In mid-2013 police across China announced the arrests of hundreds of people accused of spreading false rumors online. Chinese authorities have said the crackdown is directed at abuses such as fraud, fakery, and slander. But the accusations against many of the arrested microbloggers have a political edge with many of the rumors called outrageously false by the government dealing with the sins of officials: corruption, venality, and sexual escapades. The suspicion is that the crackdown is intended to break up online networks of like-minded people whose ideas could challenge the Communist Party. Some of China's most popular microbloggers have been arrested. In September 2013 China’s highest court and prosecution office issued guidelines that define and outline penalties for punishing online rumors and slander. The rules give some protection to citizens who accuse officials of corruption, but they say that a slanderous message forwarded more than 500 times or read more than 5,000 times could result in up to three years in prison

US

In the last elections in the US , it is known that Obama used big data bases for example of facebook users to gain informaion about the voters.

Obama, Facebook and the power of friendship: the 2012 data election

The Obama database incorporates Vote Builder, a store of essential information such as age, postal address, occupation and voting history drawn from the voter files of 190 million active voters. It lines up and matches those voter files with data gathered from online interactions with the president's supporters – notably the millions of pieces of information its army of canvassers collected across the nation during the 2008 race, a list of email addresses of supporters that it has amassed and that now stands at about 23 million, as well as the contact information of Obama's 25 million Facebook fans.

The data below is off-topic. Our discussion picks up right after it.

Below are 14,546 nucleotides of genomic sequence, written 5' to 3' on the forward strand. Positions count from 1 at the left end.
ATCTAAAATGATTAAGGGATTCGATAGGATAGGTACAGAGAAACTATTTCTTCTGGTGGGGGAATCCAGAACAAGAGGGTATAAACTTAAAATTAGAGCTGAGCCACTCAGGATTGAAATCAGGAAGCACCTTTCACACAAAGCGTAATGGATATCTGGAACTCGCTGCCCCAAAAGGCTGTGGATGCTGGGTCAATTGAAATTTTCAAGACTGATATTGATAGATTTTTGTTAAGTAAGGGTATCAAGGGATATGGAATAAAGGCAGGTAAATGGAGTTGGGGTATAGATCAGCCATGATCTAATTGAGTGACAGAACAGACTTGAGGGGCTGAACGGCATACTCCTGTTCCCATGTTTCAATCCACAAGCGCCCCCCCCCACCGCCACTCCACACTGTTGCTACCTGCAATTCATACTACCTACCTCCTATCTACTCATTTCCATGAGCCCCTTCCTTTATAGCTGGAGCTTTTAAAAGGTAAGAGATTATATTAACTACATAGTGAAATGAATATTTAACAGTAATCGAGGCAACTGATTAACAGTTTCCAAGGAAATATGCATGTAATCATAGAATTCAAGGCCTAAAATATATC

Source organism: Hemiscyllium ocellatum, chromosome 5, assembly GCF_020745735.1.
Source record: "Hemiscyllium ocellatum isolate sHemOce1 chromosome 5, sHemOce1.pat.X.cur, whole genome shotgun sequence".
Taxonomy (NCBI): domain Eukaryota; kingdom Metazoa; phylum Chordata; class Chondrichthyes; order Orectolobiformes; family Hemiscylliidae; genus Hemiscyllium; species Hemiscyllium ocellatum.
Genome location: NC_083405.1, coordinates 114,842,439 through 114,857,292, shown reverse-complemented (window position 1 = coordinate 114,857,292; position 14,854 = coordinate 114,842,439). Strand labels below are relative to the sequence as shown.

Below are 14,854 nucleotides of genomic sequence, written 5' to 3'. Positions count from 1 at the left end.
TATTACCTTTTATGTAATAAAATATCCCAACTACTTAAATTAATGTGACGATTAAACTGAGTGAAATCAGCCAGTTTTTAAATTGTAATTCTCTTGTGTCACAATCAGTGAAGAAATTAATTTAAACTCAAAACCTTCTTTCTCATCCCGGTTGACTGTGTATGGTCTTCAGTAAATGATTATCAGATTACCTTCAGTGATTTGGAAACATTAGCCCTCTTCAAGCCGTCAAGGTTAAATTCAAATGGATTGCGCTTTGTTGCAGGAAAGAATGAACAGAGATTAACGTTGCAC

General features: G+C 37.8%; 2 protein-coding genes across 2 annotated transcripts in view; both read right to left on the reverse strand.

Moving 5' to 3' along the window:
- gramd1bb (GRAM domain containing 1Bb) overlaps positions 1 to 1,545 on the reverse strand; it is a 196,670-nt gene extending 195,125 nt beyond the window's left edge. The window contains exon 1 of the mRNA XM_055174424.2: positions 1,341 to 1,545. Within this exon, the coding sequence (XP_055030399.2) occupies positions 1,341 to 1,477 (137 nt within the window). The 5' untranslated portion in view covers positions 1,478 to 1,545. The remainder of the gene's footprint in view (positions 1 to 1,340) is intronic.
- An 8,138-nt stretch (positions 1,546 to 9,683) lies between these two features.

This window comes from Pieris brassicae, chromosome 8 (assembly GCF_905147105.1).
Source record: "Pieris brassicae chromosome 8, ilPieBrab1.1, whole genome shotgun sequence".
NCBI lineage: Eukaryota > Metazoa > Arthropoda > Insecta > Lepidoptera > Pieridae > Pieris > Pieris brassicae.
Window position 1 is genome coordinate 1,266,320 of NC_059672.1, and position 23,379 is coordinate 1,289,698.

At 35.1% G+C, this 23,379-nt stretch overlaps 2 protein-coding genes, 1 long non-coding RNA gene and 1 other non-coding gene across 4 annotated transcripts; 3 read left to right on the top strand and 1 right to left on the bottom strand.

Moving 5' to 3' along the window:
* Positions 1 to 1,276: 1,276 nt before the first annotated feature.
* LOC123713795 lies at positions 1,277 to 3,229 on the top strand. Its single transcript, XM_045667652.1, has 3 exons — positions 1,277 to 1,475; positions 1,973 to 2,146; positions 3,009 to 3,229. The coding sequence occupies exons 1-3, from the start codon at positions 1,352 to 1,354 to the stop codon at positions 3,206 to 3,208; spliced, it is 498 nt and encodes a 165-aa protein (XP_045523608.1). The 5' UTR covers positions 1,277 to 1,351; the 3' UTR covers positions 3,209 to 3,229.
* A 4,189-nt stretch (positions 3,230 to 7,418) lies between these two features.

Seeing also Obama, the ‘big data’ president Beware the Smart Campaign

Which data does they use? How they take it?

Telecommunications data retention is a huge part of data getting collected.

Looking at the EU:

On 15 March 2006, the European Union adopted the Data Retention Directive, on "the retention of data generated or processed in connection with the provision of publicly available electronic communications services or of public communications networks and amending Directive 2002/58/EC". It requires Member States to ensure that communications providers retain the necessary data as specified in the Directive for a period of between 6 months and 2 years in order to:

  • Trace and identify the source of a communication;
  • Trace and identify the destination of a communication;
  • Identify the date, time, and duration of a communication;
  • Identify the type of communication;
  • Identify the communication device;
  • Identify the location of mobile communication equipment.

Looking at the United States:

The National Security Agency (NSA) commonly records Internet metadata for the whole planet for up to a year in its MARINA database, where it is used for pattern-of-life analysis. U.S. persons are not exempt because metadata are not considered data under US law (section 702 of the FISA Amendments Act). Its equivalent for phone records is MAINWAY. The NSA records SMS and similar text messages worldwide through DISHFIRE.